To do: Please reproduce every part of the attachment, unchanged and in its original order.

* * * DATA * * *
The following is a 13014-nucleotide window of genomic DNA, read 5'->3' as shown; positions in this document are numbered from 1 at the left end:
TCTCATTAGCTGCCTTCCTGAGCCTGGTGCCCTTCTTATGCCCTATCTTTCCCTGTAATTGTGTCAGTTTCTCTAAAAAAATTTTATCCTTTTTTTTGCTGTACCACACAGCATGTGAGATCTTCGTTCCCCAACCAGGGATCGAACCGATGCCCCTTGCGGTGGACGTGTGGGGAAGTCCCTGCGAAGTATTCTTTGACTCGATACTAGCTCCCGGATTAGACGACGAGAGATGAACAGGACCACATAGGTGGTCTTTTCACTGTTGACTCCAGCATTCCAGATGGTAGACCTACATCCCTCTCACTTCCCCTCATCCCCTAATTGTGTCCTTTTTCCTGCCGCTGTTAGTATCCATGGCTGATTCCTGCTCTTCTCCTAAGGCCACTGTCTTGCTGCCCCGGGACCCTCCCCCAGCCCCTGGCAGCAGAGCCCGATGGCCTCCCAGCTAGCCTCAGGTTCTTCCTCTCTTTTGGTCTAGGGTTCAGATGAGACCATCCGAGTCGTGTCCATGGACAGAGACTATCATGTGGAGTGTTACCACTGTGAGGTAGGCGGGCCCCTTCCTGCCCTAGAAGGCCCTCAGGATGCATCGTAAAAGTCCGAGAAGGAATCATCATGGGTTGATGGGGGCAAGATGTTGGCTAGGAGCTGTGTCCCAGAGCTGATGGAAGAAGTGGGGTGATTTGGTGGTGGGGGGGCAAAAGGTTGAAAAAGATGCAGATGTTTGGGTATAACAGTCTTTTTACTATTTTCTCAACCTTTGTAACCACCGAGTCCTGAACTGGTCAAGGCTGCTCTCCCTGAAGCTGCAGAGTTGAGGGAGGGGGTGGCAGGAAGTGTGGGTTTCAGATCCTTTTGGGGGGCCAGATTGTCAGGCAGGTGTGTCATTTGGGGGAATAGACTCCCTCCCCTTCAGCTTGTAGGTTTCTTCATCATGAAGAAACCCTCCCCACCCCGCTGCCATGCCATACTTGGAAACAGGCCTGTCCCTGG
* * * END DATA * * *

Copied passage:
The following is a 13014-nucleotide window of genomic DNA, read 5'->3' as shown; positions in this document are numbered from 1 at the left end:
TCTCATTAGCTGCCTTCCTGAGCCTGGTGCCCTTCTTATGCCCTATCTTTCCCTGTAATTGTGTCAGTTTCTCTAAAAAAATTTTATCCTTTTTTTTGCTGTACCACACAGCATGTGAGATCTTCGTTCCCCAACCAGGGATCGAACCGATGCCCCTTGCGGTGGACGTGTGGGGAAGTCCCTGCGAAGTATTCTTTGACTCGATACTAGCTCCCGGATTAGACGACGAGAGATGAACAGGACCACATAGGTGGTCTTTTCACTGTTGACTCCAGCATTCCAGATGGTAGACCTACATCCCTCTCACTTCCCCTCATCCCCTAATTGTGTCCTTTTTCCTGCCGCTGTTAGTATCCATGGCTGATTCCTGCTCTTCTCCTAAGGCCACTGTCTTGCTGCCCCGGGACCCTCCCCCAGCCCCTGGCAGCAGAGCCCGATGGCCTCCCAGCTAGCCTCAGGTTCTTCCTCTCTTTTGGTCTAGGGTTCAGATGAGACCATCCGAGTCGTGTCCATGGACAGAGACTATCATGTGGAGTGTTACCACTGTGAGGTAGGCGGGCCCCTTCCTGCCCTAGAAGGCCCTCAGGATGCATCGTAAAAGTCCGAGAAGGAATCATCATGGGTTGATGGGGGCAAGATGTTGGCTAGGAGCTGTGTCCCAGAGCTGATGGAAGAAGTGGGGTGATTTGGTGGTGGGGGGGCAAAAGGTTGAAAAAGATGCAGATGTTTGGGTATAACAGTCTTTTTACTATTTTCTCAACCTTTGTAACCACCGAGTCCTGAACTGGTCAAGGCTGCTCTCCCTGAAGCTGCAGAGTTGAGGGAGGGGGTGGCAGGAAGTGTGGGTTTCAGATCCTTTTGGGGGGCCAGATTGTCAGGCAGGTGTGTCATTTGGGGGAATAGACTCCCTCCCCTTCAGCTTGTAGGTTTCTTCATCATGAAGAAACCCTCCCCACCCCGCTGCCATGCCATACTTGGAAACAGGCCTGTCCCTGG